What It’s Like to Quit Smoking
Each Quit Attempt Is a Step Forward
If you or a loved one are among the 34 million U.S. adults who smoke cigarettes in this country,1 and want to quit smoking, either for the first time or to make another attempt, do not give up, and know that you are not alone.
Cigarette smoking remains the leading cause of preventable death and disease in the United States, accounting for 480,000 premature deaths per year.2 While knowledge of the negative health effects of tobacco use can be helpful on the path to quitting smoking, it’s also important to be aware that many people who smoke do not quit for good on their first attempt and need several tries before they succeed.
What keeps people smoking even when they know cigarettes are harmful to their health? Nicotine, the highly addictive drug present in tobacco products. Cigarettes are designed to deliver nicotine quickly to the brain and is the main reason that people continue to use tobacco even when they want to quit.3
In 2015, nearly 70 percent of current adult smokers in the United States said they wanted to quit.4 In 2018, about 55 percent of adult smokers had made a quit attempt in the past year, but only about 8 percent were successful in quitting for 6-12 months.5
While it may take several attempts to quit for good, remember that even small successes are wins. For instance, you may find that the next time you try to quit, you are able to go longer without a cigarette than the last time; or you might discover exercise helps to stave off your cravings. Each time you make a quit attempt, you learn new techniques to implement and move one step closer to being able to call yourself a “former smoker.”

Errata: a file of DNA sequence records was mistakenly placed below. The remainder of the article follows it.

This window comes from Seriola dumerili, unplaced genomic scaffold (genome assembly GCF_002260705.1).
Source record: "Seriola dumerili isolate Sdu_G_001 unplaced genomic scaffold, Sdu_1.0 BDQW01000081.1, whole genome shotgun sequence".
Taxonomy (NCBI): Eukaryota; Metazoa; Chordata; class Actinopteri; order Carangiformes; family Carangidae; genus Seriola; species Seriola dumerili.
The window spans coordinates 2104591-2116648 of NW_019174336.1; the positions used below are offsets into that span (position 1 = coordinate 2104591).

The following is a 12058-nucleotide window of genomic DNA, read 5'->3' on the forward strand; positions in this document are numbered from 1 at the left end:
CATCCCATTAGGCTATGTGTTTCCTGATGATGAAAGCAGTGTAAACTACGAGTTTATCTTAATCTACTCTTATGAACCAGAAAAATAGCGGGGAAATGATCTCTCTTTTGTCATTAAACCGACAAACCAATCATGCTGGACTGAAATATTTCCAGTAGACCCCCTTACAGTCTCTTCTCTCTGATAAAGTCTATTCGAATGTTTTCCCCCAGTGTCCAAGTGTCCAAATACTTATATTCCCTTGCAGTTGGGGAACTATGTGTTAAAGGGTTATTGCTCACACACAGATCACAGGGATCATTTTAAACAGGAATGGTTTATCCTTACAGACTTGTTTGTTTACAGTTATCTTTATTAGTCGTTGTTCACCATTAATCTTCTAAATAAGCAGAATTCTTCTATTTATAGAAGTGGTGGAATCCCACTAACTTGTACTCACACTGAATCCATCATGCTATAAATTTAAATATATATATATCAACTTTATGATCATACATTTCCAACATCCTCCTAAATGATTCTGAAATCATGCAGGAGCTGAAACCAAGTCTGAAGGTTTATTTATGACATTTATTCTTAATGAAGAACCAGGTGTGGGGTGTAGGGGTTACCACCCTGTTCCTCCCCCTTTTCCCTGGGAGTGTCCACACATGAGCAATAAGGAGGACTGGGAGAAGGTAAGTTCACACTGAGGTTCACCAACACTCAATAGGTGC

The First Couple Days After Quitting
It’s a good idea to talk to your doctor about your quit plan as they may have advice on how to quit smoking that’s best for your situation. However, here’s a couple of things to keep in mind during the first few days after quitting smoking.
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When you first quit smoking, you may feel some discomfort as the nicotine leaves your system. Having an awareness of the symptoms you could experience will help you to know what to expect and plan for ways you might handle them. After quitting smoking, you may experience temporary depression; disrupted sleep patterns; irritability; anxiety; difficulty concentrating; increased appetite.6 While uncomfortable, these symptoms should only last a few weeks.
One other thing to be aware of as you begin your quit journey is that many people who used to smoke find that certain places, occasions, and behaviors—such as drinking coffee, going out with friends, or particularly stressful events—can bring up an urge to smoke even after withdrawal symptoms have ended.7 Noticing these situations and making a plan to divert your urge to smoke can help you on your way to living a completely smoke-free life.
Quitting is possible. Each quit attempt is not in vain, but rather, can be thought of as practice for quitting for good. With every attempt, you learn more about yourself,8 including what techniques work for you to help you stave off cravings. Each of these practice tries gets you that much closer to quitting cigarettes forever.
Nicotine Replacement Therapy
When talking with your doctor, they may mention something called nicotine replacement therapy, also referred to as NRT. You may know them better as the FDA-approved therapies such as nicotine skin patches, gum, and lozenges that can help you through the initial part of quitting, by relieving cravings and lessening withdrawal symptoms.
When you use NRTs, you receive measured amounts of nicotine without the toxic chemicals from cigarette smoke. When used properly, NRTs are safe and effective cessation methods and can double the chances of quitting cigarettes successfully.9